Magazine article People & Strategy

Thriving at Work: How Organizational Culture Affects Workplace Fulfillment

Magazine article People & Strategy

Thriving at Work: How Organizational Culture Affects Workplace Fulfillment

Article excerpt

Workplace culture is to employees as soil is to plants. In some organizations, cultural soil rich with nutrients allows people to grow and thrive. In other organizations, the earth Is thin and rocky. In an Impoverished social environment, people strain to survive and produce and their psychological and physical health may be compromised. Managers play a key role In determining whether the culture of an enterprise, as experienced by employees, contributes to or undermines employee well-being.

The Two Sides of Culture

Edgar Schein, one of the leading academic theorists on corporate culture, defines culture as a pattern of shared basic assumptions that a group has learned as it solves problems of external pressure and internal cooperation. These assumptions have worked well enough to be considered valid, and so have evolved over time into norms and principles for behavior.

Results from a recent Towers Watson survey on workplace stress, manager behavior, and organizational culture lead us to conclude that organizational norms and values can be divided into two simple categories. The human side of culture encompasses the value placed on individual employees and their experiences as they go about their work and live their lives within the company. Culture's human side incorporates four distinct elements, each of which can be anchored by a pair of semantically opposite end points, as shown in Exhibit 1.

The work side of culture consists of five elements incorporating the norms that influence how tasks are configured. Exhibit 2 shows the five work side elements and the semantic end points.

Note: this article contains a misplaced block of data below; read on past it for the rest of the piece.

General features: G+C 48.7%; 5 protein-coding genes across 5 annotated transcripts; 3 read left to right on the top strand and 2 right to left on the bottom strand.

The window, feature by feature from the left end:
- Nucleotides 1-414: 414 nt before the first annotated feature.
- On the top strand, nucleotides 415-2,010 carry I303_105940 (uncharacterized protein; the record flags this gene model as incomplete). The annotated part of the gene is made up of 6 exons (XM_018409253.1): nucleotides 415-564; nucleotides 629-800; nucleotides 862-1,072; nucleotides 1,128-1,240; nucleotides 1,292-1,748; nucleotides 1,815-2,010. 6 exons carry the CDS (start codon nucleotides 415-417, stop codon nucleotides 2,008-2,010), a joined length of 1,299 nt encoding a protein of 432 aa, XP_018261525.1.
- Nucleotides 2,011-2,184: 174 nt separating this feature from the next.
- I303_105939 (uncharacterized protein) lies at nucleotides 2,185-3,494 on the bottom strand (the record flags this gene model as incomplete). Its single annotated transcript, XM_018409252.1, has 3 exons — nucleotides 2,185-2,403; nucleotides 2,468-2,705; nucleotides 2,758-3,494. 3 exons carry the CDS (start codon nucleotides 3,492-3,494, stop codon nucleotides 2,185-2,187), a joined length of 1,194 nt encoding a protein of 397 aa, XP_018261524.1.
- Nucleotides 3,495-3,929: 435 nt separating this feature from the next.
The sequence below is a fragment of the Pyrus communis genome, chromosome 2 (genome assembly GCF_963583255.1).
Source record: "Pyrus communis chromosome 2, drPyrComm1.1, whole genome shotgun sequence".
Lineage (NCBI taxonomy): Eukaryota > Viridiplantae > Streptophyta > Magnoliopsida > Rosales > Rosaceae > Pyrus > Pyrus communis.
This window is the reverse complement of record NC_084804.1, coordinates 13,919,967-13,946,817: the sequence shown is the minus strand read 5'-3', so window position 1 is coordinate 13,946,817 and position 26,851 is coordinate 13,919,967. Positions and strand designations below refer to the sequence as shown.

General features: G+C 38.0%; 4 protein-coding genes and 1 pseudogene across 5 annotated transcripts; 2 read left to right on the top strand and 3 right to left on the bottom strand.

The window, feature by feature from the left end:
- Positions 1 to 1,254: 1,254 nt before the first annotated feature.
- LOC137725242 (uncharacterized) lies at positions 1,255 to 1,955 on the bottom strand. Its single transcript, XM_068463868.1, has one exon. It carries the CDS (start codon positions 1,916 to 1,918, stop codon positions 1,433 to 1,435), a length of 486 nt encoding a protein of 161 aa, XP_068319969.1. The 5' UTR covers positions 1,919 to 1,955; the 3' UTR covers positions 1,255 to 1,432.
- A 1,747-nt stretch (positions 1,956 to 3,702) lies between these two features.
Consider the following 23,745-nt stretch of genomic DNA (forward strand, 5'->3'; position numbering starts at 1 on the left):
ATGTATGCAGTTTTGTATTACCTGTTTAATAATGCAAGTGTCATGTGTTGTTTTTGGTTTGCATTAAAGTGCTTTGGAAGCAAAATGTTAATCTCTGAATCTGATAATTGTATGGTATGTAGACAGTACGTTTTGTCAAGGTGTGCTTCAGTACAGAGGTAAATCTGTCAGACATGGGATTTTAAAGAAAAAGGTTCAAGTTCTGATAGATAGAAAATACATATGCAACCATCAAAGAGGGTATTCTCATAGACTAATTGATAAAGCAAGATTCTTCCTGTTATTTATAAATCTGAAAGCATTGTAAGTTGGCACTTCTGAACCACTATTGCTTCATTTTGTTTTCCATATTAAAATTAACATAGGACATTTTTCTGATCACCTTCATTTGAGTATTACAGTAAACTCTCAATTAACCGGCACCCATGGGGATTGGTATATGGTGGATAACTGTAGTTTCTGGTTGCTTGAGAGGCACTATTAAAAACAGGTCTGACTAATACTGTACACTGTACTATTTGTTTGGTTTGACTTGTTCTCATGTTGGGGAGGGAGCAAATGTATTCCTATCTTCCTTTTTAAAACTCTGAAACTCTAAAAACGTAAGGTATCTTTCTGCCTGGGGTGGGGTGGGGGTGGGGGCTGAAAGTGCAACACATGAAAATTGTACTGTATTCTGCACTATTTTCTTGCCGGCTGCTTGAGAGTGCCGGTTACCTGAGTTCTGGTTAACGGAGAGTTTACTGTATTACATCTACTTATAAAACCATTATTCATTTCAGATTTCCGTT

Each pair of end points represents extremes on a continuum. In most cases, employee respondents define current culture as a point about midway between the opposites. But employees also tell us they believe cultural norms should become more compatible with employee physical, psychological, and emotional health. Our survey findings tell us what the shift would look like.

Culture, Workplace Stress, and Fulfillment

An organization's cultural environment can either increase or reduce employee stress. Workplace stressors, in turn, can take a dramatic toll

on individuals and employers alike. A study by researchers at Stanford and Harvard estimates that workplace stress contributes to at least 120,000 deaths each year and accounts for as much as $190 billion in health care costs in the U.S. Eliminating all stressors from the work environment is impractical. Some level of stress is simply too tightly woven into the fabric of most companies' work environment. Supervisors and managers, however, have great power to modify stressors and introduce stress-buffering conditions into the workplace. The best managers don't eliminate stress--they can't. Instead, they alleviate its worst aspects and transform what remains into positive energy. This transformation can not only reduce the unhealthy effects of stress, but also increase employee satisfaction and productivity. In these organizations people thrive.

Managers exercise their influence over workplace stress in part by how they mold the culture of their work units. The manager tool kit for shaping local culture contains four principal approaches:

* Calibrating work to fit individual abilities and aspirations

* Providing social support that builds employees' productive energy

* Enhancing autonomy, giving individuals stress-reducing control over the what, when, where, and how of work

* Ensuring that intrinsic and extrinsic rewards are commensurate with employees' perceived contributions

Managers who skillfully put these techniques to use create a social environment that nurtures and sustains high levels of personal and organizational health.

Dealing with the Human Side

In our survey of employees and their experiences of workplace stress, we discovered a number of gaps between the perceptions of current organizational culture and the cultural norms that define a high-fulfillment environment. …

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